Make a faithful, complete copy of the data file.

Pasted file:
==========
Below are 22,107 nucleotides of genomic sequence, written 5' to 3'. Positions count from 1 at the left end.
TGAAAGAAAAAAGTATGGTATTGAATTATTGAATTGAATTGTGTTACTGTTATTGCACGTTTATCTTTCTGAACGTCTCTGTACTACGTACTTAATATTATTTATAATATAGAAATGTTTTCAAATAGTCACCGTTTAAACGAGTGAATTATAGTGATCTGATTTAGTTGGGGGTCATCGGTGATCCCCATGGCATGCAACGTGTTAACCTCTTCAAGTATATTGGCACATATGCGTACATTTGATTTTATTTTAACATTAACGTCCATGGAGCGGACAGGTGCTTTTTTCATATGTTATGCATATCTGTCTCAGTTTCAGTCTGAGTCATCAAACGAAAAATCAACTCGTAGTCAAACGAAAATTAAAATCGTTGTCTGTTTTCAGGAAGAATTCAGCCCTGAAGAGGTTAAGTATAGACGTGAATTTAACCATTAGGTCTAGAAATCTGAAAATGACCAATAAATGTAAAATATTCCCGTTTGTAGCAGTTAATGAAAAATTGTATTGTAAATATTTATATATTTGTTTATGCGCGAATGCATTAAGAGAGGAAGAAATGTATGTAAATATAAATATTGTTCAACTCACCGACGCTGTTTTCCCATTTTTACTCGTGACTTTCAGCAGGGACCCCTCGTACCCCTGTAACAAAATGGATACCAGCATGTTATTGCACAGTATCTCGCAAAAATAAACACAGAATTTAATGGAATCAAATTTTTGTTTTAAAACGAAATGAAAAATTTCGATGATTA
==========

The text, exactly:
Below are 22,107 nucleotides of genomic sequence, written 5' to 3'. Positions count from 1 at the left end.
TGAAAGAAAAAAGTATGGTATTGAATTATTGAATTGAATTGTGTTACTGTTATTGCACGTTTATCTTTCTGAACGTCTCTGTACTACGTACTTAATATTATTTATAATATAGAAATGTTTTCAAATAGTCACCGTTTAAACGAGTGAATTATAGTGATCTGATTTAGTTGGGGGTCATCGGTGATCCCCATGGCATGCAACGTGTTAACCTCTTCAAGTATATTGGCACATATGCGTACATTTGATTTTATTTTAACATTAACGTCCATGGAGCGGACAGGTGCTTTTTTCATATGTTATGCATATCTGTCTCAGTTTCAGTCTGAGTCATCAAACGAAAAATCAACTCGTAGTCAAACGAAAATTAAAATCGTTGTCTGTTTTCAGGAAGAATTCAGCCCTGAAGAGGTTAAGTATAGACGTGAATTTAACCATTAGGTCTAGAAATCTGAAAATGACCAATAAATGTAAAATATTCCCGTTTGTAGCAGTTAATGAAAAATTGTATTGTAAATATTTATATATTTGTTTATGCGCGAATGCATTAAGAGAGGAAGAAATGTATGTAAATATAAATATTGTTCAACTCACCGACGCTGTTTTCCCATTTTTACTCGTGACTTTCAGCAGGGACCCCTCGTACCCCTGTAACAAAATGGATACCAGCATGTTATTGCACAGTATCTCGCAAAAATAAACACAGAATTTAATGGAATCAAATTTTTGTTTTAAAACGAAATGAAAAATTTCGATGATTA